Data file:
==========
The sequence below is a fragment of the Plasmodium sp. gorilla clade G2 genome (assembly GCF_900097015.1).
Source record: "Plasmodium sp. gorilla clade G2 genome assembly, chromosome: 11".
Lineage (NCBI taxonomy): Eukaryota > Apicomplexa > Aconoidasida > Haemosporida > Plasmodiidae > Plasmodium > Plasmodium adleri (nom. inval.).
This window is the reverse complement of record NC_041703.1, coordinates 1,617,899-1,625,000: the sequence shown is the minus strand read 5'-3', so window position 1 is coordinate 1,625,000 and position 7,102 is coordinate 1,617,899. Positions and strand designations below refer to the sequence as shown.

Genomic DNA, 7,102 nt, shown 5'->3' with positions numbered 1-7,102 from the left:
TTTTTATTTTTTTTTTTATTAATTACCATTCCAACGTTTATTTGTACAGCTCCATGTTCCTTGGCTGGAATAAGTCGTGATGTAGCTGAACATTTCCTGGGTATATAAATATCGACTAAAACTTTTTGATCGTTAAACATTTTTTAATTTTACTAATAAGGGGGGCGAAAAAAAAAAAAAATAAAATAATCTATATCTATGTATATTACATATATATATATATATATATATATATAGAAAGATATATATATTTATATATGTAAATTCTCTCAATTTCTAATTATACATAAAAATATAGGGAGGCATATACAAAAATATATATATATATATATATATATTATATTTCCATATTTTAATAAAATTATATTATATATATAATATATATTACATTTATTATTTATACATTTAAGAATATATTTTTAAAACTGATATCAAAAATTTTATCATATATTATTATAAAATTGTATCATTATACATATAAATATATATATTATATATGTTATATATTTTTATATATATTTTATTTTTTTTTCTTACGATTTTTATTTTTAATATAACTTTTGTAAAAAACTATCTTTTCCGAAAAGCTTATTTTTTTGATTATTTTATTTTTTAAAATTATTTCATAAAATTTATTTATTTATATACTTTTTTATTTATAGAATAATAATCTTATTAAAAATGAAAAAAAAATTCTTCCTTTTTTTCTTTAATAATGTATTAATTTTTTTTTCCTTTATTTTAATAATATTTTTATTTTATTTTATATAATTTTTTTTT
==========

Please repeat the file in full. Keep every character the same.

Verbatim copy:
The sequence below is a fragment of the Plasmodium sp. gorilla clade G2 genome (assembly GCF_900097015.1).
Source record: "Plasmodium sp. gorilla clade G2 genome assembly, chromosome: 11".
Lineage (NCBI taxonomy): Eukaryota > Apicomplexa > Aconoidasida > Haemosporida > Plasmodiidae > Plasmodium > Plasmodium adleri (nom. inval.).
This window is the reverse complement of record NC_041703.1, coordinates 1,617,899-1,625,000: the sequence shown is the minus strand read 5'-3', so window position 1 is coordinate 1,625,000 and position 7,102 is coordinate 1,617,899. Positions and strand designations below refer to the sequence as shown.

Genomic DNA, 7,102 nt, shown 5'->3' with positions numbered 1-7,102 from the left:
TTTTTATTTTTTTTTTTATTAATTACCATTCCAACGTTTATTTGTACAGCTCCATGTTCCTTGGCTGGAATAAGTCGTGATGTAGCTGAACATTTCCTGGGTATATAAATATCGACTAAAACTTTTTGATCGTTAAACATTTTTTAATTTTACTAATAAGGGGGGCGAAAAAAAAAAAAAATAAAATAATCTATATCTATGTATATTACATATATATATATATATATATATATATAGAAAGATATATATATTTATATATGTAAATTCTCTCAATTTCTAATTATACATAAAAATATAGGGAGGCATATACAAAAATATATATATATATATATATATATTATATTTCCATATTTTAATAAAATTATATTATATATATAATATATATTACATTTATTATTTATACATTTAAGAATATATTTTTAAAACTGATATCAAAAATTTTATCATATATTATTATAAAATTGTATCATTATACATATAAATATATATATTATATATGTTATATATTTTTATATATATTTTATTTTTTTTTCTTACGATTTTTATTTTTAATATAACTTTTGTAAAAAACTATCTTTTCCGAAAAGCTTATTTTTTTGATTATTTTATTTTTTAAAATTATTTCATAAAATTTATTTATTTATATACTTTTTTATTTATAGAATAATAATCTTATTAAAAATGAAAAAAAAATTCTTCCTTTTTTTCTTTAATAATGTATTAATTTTTTTTTCCTTTATTTTAATAATATTTTTATTTTATTTTATATAATTTTTTTTT